As the initial crisis of the coronavirus pandemic has begun to give way to a sustained phase of distributed teams and partially reopened offices, government leaders face new challenges in managing employees and delivering citizen services, including education.

“People just really want to feel safe,” says Utah CIO Mike Hussey. “With schools reopening and people getting back to work, [we’re trying] to ensure the monitoring mechanisms we’ve put in place are solid. We now have a school nurse/ contact tracer at every school that will be a point of contact for each school and district funneling up to the state.”

Hussey was speaking during a recent webinar, “The Crisis-Ready Digital Experience,” part of a series of conversations for the Crisis Response Initiative, a joint program between Governing and Government Technology to help state and local leaders respond to crises.

“We now have a school report card that says, ‘Hey, how are we doing?’ Not just from a pandemic perspective, but how effective have we made those pivots to educating our kids [remotely in some districts]? We're going to be monitoring a lot of things in the next little while to ensure we haven't missed something.”

In fact, Hussey said, the next few months will be an important time for governments to look backwards and assess how well they have performed during the first six months of the pandemic shutdowns.

“We need to circle back and say, ‘Hey, we did a good job here, here and here. But what did we miss that is still a challenge for us?’ We need to focus some efforts on enabling some [digital] services that we haven't.”

Hussey also spoke about the challenge of sustaining employee engagement in an era of remote work.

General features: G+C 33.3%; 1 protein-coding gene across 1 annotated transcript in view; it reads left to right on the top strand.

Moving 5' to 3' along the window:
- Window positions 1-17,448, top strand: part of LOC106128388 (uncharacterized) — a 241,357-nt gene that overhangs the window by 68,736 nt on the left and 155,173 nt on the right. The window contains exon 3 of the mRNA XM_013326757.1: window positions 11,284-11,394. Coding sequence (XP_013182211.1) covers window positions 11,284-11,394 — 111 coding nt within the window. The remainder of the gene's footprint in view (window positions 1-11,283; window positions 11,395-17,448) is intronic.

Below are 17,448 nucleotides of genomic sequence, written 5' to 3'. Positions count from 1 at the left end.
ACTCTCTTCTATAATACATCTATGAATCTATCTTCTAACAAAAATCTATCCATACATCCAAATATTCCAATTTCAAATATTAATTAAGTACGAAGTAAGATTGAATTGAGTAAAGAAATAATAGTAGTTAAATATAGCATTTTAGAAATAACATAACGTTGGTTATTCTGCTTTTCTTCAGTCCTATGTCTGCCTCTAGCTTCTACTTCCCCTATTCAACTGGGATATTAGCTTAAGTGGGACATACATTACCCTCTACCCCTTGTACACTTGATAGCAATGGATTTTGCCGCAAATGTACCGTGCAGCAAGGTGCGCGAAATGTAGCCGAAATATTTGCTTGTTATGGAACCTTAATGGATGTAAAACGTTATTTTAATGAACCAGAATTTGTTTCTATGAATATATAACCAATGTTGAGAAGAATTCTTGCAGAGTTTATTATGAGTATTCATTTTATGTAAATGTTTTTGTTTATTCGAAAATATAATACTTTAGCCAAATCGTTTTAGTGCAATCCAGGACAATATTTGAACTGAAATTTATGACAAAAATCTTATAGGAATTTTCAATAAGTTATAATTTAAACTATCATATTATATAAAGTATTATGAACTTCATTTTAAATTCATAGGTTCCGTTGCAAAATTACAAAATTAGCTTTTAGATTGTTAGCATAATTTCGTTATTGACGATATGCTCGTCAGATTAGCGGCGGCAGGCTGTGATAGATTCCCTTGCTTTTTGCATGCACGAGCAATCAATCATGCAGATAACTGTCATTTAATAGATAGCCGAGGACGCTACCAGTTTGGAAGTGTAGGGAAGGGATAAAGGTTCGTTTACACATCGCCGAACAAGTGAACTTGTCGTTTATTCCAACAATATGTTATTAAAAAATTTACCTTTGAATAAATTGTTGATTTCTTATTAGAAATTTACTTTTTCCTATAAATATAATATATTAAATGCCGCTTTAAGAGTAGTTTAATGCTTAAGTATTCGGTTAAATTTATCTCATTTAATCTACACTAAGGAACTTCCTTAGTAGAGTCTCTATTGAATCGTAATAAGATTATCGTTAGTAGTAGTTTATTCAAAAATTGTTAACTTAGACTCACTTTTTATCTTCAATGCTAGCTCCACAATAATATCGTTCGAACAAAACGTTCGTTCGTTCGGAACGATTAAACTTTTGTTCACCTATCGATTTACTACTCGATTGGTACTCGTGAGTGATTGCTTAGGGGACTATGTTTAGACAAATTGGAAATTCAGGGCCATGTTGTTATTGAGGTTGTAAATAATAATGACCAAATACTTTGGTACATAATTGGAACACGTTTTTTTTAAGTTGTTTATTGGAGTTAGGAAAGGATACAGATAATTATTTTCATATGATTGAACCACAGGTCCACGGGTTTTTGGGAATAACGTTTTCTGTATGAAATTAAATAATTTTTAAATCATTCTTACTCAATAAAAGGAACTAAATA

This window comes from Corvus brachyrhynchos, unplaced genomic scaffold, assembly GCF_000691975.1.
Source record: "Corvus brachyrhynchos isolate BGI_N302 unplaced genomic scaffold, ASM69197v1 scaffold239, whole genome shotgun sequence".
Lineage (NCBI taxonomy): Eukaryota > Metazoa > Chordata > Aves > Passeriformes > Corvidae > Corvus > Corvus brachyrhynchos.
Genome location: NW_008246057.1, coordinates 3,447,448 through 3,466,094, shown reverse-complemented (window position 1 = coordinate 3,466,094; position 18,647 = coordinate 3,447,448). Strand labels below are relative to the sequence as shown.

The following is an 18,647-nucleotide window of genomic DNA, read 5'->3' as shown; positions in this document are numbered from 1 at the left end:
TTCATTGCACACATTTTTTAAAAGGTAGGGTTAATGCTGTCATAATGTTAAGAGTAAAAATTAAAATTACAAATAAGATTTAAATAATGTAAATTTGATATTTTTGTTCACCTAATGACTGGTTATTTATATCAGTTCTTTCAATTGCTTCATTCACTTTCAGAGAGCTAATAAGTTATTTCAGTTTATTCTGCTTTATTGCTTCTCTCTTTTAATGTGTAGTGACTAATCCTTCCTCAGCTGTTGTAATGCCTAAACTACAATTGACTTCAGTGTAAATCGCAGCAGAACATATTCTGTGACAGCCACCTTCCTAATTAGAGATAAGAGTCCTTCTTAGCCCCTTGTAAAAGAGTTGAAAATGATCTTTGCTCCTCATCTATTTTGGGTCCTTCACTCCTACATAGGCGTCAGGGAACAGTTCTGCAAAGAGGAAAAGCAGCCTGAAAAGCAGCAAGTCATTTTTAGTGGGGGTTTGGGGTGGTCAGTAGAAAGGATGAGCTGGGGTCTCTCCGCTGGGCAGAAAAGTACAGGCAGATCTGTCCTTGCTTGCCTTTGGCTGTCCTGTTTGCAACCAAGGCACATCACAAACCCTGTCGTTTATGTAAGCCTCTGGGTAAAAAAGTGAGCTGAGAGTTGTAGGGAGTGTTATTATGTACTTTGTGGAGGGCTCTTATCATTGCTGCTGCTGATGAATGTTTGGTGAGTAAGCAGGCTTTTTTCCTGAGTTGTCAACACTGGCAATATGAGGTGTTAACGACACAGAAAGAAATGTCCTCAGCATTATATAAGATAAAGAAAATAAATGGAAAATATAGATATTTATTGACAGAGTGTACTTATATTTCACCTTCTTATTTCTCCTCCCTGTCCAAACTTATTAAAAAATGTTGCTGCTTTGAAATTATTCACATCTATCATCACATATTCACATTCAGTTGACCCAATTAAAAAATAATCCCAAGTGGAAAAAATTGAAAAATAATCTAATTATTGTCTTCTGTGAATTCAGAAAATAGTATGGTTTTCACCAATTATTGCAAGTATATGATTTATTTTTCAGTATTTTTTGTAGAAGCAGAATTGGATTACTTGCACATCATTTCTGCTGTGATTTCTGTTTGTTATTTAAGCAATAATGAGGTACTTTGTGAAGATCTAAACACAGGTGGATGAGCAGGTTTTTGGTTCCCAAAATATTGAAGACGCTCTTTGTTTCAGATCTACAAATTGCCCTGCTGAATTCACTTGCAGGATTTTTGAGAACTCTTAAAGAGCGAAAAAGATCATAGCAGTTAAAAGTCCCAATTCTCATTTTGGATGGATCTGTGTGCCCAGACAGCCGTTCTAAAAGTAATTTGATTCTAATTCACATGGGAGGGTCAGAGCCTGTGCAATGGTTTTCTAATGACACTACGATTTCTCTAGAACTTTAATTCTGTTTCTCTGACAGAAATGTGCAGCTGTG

“People are starting to trickle into the office here and there, but many are really starting to feel disconnected,” he said. “One of the things we've been doing is trying to create some little groups and have people go on a virtual walk together around their neighborhood. Or I've heard of some doing cooking shows together.”

Other initiatives, he said, have included trivia contests and bracket-style competitions, along with an invitation to skewer an image of their supervisor. “We had a Photoshop the Boss contest, which meant Photoshop me. It was funny!”

For King County, Wash., CIO Tanya Hannah, the current phase of the pandemic is about reassessing and reimagining.

“What does service delivery really look like? The world is changing. What's the art of possible and how do we continue to deliver services?” said Hannah who joined Hussey for the discussion.

The pandemic has changed the way citizens use technology, she said, and governments should think about how to integrate those changes as well.

“You know, older adults are now using technology to order groceries and have it delivered. So how can we incorporate that within our experience?”

Other technologies are paving the way for redesigning government service delivery, Hannah said.

“There's chat bots, digital assistants, video, voice, web. How do we think about these technologies and incorporate that into our environment to better deliver services, be more transparent and ensure that there's equal access to services and information?”

Learn more about how governments are meeting the challenges of the pandemic at

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